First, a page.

Ulric B. and Evelyn L. Bray Social Sciences Seminar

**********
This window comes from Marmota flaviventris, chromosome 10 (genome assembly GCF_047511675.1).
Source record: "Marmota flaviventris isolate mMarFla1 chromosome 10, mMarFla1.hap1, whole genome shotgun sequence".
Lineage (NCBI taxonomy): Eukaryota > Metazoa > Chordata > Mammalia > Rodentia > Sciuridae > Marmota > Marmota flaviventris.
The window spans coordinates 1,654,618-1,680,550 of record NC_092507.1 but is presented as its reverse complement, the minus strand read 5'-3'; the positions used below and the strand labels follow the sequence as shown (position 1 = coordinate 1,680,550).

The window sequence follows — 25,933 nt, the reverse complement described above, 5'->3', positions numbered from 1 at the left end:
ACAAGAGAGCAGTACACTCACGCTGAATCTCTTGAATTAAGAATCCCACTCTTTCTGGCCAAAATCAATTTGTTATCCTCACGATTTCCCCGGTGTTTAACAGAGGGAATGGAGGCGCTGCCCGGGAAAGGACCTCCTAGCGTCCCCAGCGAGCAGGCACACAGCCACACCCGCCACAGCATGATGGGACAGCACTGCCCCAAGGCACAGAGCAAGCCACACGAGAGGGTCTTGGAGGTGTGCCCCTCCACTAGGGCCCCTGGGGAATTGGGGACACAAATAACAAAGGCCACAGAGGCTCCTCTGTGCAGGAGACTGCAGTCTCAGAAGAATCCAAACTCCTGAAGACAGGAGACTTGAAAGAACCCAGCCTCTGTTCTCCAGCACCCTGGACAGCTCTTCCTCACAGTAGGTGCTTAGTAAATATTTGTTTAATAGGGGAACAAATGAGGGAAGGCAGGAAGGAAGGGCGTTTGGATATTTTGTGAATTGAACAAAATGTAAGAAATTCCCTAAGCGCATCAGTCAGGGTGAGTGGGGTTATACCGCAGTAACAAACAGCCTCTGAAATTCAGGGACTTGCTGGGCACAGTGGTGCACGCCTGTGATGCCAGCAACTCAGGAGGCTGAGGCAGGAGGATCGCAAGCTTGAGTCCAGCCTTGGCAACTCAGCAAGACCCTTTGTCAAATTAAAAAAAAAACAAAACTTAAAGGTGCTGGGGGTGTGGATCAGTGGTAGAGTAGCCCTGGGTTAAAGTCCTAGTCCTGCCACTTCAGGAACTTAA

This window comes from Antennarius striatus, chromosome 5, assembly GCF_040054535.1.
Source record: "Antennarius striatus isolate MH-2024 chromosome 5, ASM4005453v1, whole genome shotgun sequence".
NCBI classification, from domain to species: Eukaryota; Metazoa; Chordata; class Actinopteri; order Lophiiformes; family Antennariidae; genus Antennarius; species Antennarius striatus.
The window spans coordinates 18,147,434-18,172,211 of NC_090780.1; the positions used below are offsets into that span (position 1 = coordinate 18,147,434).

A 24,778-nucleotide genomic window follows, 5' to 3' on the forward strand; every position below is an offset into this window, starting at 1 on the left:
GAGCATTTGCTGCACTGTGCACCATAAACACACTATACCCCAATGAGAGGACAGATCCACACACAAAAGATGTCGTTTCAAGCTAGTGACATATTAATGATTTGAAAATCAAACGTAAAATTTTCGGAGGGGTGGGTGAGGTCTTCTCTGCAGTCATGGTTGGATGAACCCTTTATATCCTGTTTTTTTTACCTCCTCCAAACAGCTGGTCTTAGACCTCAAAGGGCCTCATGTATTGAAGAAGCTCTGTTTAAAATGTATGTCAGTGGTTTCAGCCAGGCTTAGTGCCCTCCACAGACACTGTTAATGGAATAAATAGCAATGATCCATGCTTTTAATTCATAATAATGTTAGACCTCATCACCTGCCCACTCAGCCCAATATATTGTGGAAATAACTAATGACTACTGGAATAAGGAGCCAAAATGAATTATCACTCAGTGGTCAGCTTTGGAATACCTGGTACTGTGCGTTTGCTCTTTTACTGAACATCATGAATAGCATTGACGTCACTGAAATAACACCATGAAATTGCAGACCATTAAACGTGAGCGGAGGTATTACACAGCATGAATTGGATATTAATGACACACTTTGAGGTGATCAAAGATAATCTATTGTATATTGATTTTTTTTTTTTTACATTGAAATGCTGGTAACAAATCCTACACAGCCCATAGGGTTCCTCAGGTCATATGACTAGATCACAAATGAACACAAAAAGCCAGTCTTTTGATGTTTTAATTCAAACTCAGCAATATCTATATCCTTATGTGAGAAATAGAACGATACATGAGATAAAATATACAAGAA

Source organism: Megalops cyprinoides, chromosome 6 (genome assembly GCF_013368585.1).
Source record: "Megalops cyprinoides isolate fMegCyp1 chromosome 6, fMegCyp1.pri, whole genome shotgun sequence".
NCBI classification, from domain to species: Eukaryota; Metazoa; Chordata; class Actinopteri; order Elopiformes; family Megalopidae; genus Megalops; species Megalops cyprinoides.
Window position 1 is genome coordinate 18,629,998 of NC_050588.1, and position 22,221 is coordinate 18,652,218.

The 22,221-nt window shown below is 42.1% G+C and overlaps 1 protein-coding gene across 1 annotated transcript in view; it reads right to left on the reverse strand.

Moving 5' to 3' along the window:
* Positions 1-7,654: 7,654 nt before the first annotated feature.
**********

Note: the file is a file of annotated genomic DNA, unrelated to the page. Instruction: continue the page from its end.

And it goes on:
Abstract: Signaling games are central to the study of politics but often have multiple equilibria, leading to no definitive prediction. We demonstrate that these indeterminacies create substantial computational problems for currently used maximum likelihood routines: they fail to uncover the parameters of a crisis-signaling game, regardless of sample size, even if the equilibrium in the game generating the data is unique. To overcome these problems, we adapt estimators from the IO literature, demonstrating that they outperform current best practices and are well suited to problems in international relations. We fit a signaling model to data on economic sanctions and find that traditional methods return estimates that are highly sensitive to software choices and produce payoffs indicating that bargaining concessions are not valuable. Our solutions remedy the problems and uncover a novel U-shaped relationship between audience costs and the propensity for leaders to threaten sanctions.